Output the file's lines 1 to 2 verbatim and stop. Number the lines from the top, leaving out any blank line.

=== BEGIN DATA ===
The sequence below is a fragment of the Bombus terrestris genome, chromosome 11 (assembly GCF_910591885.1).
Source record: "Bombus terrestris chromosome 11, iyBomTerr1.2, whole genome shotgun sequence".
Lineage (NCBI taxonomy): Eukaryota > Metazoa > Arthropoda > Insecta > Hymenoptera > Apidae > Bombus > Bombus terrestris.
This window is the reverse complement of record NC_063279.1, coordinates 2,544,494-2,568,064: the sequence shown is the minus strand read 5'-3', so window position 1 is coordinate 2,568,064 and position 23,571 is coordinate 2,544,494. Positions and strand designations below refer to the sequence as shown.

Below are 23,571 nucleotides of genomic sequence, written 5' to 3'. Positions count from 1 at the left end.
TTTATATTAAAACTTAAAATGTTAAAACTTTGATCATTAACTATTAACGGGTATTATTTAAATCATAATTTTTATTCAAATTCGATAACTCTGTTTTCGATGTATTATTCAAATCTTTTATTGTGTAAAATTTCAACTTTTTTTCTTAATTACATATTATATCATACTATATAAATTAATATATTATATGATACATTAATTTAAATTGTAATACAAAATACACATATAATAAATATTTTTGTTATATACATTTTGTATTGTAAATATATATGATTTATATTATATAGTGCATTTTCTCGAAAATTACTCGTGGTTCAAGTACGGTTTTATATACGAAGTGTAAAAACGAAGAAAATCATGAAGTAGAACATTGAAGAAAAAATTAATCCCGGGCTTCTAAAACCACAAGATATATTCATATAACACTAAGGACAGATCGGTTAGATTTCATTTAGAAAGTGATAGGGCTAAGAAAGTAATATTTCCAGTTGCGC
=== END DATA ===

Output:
The sequence below is a fragment of the Bombus terrestris genome, chromosome 11 (assembly GCF_910591885.1).
Source record: "Bombus terrestris chromosome 11, iyBomTerr1.2, whole genome shotgun sequence".